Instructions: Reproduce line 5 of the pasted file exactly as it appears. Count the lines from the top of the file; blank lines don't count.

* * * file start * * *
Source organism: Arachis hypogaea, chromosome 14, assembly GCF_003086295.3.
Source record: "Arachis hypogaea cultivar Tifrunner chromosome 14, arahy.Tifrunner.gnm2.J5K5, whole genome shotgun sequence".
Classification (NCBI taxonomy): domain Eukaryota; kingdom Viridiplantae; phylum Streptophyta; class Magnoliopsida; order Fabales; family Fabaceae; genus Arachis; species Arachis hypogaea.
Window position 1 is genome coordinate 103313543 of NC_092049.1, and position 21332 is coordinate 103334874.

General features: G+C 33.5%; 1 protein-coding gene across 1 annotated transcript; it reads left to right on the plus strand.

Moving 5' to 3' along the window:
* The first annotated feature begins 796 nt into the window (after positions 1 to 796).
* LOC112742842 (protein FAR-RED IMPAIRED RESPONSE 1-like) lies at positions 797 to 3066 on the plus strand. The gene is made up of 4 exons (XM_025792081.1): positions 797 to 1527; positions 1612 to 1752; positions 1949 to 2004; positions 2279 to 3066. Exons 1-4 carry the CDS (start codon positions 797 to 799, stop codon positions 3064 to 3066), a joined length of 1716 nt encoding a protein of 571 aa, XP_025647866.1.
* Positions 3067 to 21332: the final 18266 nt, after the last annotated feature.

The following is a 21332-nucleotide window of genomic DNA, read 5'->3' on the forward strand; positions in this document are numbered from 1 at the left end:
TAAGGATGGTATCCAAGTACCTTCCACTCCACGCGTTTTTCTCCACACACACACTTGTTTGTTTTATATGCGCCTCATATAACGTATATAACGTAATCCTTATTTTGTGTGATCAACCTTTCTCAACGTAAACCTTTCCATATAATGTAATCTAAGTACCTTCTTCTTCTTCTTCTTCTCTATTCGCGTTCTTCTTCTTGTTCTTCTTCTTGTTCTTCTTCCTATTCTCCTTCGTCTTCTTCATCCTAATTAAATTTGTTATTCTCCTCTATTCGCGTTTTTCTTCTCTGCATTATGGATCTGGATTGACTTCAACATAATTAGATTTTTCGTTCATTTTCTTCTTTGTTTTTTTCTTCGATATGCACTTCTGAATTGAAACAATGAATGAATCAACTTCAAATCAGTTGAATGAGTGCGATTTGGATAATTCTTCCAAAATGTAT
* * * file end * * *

General features: G+C 33.5%; 1 protein-coding gene across 1 annotated transcript; it reads left to right on the plus strand.